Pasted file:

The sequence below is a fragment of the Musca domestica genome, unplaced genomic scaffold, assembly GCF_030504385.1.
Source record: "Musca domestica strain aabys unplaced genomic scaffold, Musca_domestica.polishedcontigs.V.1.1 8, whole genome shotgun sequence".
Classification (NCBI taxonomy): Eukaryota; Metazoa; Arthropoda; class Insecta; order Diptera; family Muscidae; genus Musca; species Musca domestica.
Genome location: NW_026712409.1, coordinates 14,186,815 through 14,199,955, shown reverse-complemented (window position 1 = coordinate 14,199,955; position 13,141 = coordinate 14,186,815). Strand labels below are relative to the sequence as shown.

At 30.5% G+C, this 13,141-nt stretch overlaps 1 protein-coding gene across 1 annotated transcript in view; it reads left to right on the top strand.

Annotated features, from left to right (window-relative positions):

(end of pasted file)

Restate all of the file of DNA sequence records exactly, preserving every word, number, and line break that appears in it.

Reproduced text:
The sequence below is a fragment of the Musca domestica genome, unplaced genomic scaffold, assembly GCF_030504385.1.
Source record: "Musca domestica strain aabys unplaced genomic scaffold, Musca_domestica.polishedcontigs.V.1.1 8, whole genome shotgun sequence".
Classification (NCBI taxonomy): Eukaryota; Metazoa; Arthropoda; class Insecta; order Diptera; family Muscidae; genus Musca; species Musca domestica.
Genome location: NW_026712409.1, coordinates 14,186,815 through 14,199,955, shown reverse-complemented (window position 1 = coordinate 14,199,955; position 13,141 = coordinate 14,186,815). Strand labels below are relative to the sequence as shown.

At 30.5% G+C, this 13,141-nt stretch overlaps 1 protein-coding gene across 1 annotated transcript in view; it reads left to right on the top strand.

Annotated features, from left to right (window-relative positions):